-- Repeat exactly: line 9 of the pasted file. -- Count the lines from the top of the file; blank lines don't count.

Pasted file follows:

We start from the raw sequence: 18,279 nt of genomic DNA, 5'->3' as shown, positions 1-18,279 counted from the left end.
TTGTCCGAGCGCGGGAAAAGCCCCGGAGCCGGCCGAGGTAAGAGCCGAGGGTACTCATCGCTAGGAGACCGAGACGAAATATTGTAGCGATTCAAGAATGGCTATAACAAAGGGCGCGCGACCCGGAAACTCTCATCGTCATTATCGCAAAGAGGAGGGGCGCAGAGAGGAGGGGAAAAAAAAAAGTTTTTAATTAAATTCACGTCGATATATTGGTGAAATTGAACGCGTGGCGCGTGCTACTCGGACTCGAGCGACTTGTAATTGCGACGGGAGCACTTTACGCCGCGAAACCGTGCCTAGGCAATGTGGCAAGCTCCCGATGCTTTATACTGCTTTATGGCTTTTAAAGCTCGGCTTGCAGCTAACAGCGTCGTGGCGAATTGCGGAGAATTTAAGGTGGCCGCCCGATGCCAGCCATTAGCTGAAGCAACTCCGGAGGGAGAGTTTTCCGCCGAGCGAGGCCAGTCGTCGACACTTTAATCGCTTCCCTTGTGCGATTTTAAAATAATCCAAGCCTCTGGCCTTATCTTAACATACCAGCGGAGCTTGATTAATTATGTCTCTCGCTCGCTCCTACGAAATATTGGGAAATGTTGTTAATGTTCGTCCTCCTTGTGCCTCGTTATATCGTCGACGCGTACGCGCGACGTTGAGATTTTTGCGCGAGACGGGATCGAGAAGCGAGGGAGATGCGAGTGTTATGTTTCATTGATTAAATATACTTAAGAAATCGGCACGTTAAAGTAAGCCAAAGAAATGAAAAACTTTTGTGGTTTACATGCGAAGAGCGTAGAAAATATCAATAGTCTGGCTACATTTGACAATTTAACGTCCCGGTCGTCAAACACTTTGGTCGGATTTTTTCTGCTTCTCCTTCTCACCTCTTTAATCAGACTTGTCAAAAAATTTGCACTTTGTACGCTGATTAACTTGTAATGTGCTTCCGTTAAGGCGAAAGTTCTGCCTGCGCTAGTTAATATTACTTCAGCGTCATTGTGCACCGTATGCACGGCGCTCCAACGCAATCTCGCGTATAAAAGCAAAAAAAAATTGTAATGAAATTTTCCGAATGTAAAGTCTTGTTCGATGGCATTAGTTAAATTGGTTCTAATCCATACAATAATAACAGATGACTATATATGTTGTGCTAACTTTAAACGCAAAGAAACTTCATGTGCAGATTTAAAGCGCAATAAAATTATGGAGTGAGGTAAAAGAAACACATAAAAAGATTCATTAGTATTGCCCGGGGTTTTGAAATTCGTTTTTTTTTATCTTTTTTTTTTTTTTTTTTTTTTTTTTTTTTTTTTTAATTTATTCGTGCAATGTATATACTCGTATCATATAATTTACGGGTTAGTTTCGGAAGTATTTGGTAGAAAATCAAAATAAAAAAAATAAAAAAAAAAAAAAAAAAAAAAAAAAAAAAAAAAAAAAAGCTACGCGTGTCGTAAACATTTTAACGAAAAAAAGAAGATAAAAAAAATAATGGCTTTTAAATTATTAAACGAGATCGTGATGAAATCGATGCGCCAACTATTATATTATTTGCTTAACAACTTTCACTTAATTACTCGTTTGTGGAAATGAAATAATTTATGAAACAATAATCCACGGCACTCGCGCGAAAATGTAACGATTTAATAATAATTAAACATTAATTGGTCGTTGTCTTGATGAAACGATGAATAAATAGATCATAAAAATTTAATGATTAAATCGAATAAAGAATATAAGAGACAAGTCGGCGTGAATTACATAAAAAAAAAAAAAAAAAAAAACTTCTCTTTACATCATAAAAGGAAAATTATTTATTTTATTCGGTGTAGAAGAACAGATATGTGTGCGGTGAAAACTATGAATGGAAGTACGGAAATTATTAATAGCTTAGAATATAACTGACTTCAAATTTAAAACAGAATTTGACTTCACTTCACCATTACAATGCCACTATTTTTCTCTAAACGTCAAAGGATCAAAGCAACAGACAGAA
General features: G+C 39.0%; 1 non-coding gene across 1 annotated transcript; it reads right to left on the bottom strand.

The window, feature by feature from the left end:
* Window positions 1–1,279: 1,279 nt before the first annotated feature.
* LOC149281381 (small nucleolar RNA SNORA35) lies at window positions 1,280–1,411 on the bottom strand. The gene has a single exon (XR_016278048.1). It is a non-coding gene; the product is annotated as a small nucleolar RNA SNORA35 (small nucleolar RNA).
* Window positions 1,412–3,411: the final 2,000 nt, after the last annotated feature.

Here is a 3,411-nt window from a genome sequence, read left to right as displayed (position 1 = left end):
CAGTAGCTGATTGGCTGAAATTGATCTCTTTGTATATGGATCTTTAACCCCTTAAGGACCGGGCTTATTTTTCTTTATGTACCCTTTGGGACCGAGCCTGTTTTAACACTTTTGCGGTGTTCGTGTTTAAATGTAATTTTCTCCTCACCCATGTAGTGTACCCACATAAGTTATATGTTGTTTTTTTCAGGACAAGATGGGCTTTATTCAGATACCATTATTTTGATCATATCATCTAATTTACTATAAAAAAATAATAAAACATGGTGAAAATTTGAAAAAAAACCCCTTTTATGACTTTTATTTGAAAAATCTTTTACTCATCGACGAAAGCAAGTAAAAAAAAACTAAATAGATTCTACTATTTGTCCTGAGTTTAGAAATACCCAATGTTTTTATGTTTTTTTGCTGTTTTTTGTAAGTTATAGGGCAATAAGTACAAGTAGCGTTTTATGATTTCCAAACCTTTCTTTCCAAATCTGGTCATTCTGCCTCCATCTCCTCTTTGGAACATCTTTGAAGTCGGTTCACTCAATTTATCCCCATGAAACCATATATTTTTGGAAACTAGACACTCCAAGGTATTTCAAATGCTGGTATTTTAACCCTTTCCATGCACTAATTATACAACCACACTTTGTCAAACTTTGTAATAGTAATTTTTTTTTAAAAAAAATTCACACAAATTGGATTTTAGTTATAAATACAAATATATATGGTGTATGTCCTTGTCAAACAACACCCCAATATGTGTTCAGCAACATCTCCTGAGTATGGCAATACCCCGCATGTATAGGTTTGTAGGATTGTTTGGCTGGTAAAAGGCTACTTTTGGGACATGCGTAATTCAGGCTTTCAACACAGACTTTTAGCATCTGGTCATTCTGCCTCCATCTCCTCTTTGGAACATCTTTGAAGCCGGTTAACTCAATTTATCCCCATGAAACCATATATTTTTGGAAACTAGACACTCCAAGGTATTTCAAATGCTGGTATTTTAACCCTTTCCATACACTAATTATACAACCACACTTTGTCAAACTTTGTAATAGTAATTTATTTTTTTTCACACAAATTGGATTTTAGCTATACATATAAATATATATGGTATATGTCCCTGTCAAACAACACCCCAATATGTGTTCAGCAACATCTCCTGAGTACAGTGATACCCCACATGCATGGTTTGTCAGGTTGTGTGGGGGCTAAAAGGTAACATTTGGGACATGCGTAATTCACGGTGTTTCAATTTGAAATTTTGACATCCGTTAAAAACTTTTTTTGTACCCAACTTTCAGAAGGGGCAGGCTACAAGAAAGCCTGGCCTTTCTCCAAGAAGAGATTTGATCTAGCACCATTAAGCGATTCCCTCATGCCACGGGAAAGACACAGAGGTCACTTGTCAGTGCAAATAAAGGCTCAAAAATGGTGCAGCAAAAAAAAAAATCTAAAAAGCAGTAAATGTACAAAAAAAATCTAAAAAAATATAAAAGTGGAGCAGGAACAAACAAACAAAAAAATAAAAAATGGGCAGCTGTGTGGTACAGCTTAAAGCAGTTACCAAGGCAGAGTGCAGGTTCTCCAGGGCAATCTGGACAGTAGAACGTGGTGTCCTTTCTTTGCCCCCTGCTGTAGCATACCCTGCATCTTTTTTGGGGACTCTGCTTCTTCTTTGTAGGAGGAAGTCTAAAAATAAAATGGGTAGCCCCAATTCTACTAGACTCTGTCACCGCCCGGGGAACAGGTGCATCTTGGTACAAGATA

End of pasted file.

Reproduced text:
CAGTAGCTGATTGGCTGAAATTGATCTCTTTGTATATGGATCTTTAACCCCTTAAGGACCGGGCTTATTTTTCTTTATGTACCCTTTGGGACCGAGCCTGTTTTAACACTTTTGCGGTGTTCGTGTTTAAATGTAATTTTCTCCTCACCCATGTAGTGTACCCACATAAGTTATATGTTGTTTTTTTCAGGACAAGATGGGCTTTATTCAGATACCATTATTTTGATCATATCATCTAATTTACTATAAAAAAATAATAAAACATGGTGAAAATTTGAAAAAAAACCCCTTTTATGACTTTTATTTGAAAAATCTTTTACTCATCGACGAAAGCAAGTAAAAAAAAACTAAATAGATTCTACTATTTGTCCTGAGTTTAGAAATACCCAATGTTTTTATGTTTTTTTGCTGTTTTTTGTAAGTTATAGGGCAATAAGTACAAGTAGCGTTTTATGATTTCCAAACCTTTCTTTCCAAATCTGGTCATTCTGCCTCCATCTCCTCTTTGGAACATCTTTGAAGTCGGTTCACTCAATTTATCCCCATGAAACCATATATTTTTGGAAACTAGACACTCCAAGGTATTTCAAATGCTGGTATTTTAACCCTTTCCATGCACTAATTATACAACCACACTTTGTCAAACTTTGTAATAGTAATTTTTTTTTAAAAAAAATTCACACAAATTGGATTTTAGTTATAAATACAAATATATATGGTGTATGTCCTTGTCAAACAACACCCCAATATGTGTTCAGCAACATCTCCTGAGTATGGCAATACCCCGCATGTATAGGTTTGTAGGATTGTTTGGCTGGTAAAAGGCTACTTTTGGGACATGCGTAATTCAGGCTTTCAACACAGACTTTTAGCATCTGGTCATTCTGCCTCCATCTCCTCTTTGGAACATCTTTGAAGCCGGTTAACTCAATTTATCCCCATGAAACCATATATTTTTGGAAACTAGACACTCCAAGGTATTTCAAATGCTGGTATTTTAACCCTTTCCATACACTAATTATACAACCACACTTTGTCAAACTTTGTAATAGTAATTTATTTTTTTTCACACAAATTGGATTTTAGCTATACATATAAATATATATGGTATATGTCCCTGTCAAACAACACCCCAATATGTGTTCAGCAACATCTCCTGAGTACAGTGATACCCCACATGCATGGTTTGTCAGGTTGTGTGGGGGCTAAAAGGTAACATTTGGGACATGCGTAATTCACGGTGTTTCAATTTGAAATTTTGACATCCGTTAAAAACTTTTTTTGTACCCAACTTTCAGAAGGGGCAGGCTACAAGAAAGCCTGGCCTTTCTCCAAGAAGAGATTTGATCTAGCACCATTAAGCGATTCCCTCATGCCACGGGAAAGACACAGAGGTCACTTGTCAGTGCAAATAAAGGCTCAAAAATGGTGCAGCAAAAAAAAAAATCTAAAAAGCAGTAAATGTACAAAAAAAATCTAAAAAAATATAAAAGTGGAGCAGGAACAAACAAACAAAAAAATAAAAAATGGGCAGCTGTGTGGTACAGCTTAAAGCAGTTACCAAGGCAGAGTGCAGGTTCTCCAGGGCAATCTGGACAGTAGAACGTGGTGTCCTTTCTTTGCCCCCTGCTGTAGCATACCCTGCATCTTTTTTGGGGACTCTGCTTCTTCTTTGTAGGAGGAAGTCTAAAAATAAAATGGGTAGCCCCAATTCTACTAGACTCTGTCACCGCCCGGGGAACAGGTGCATCTTGGTACAAGATA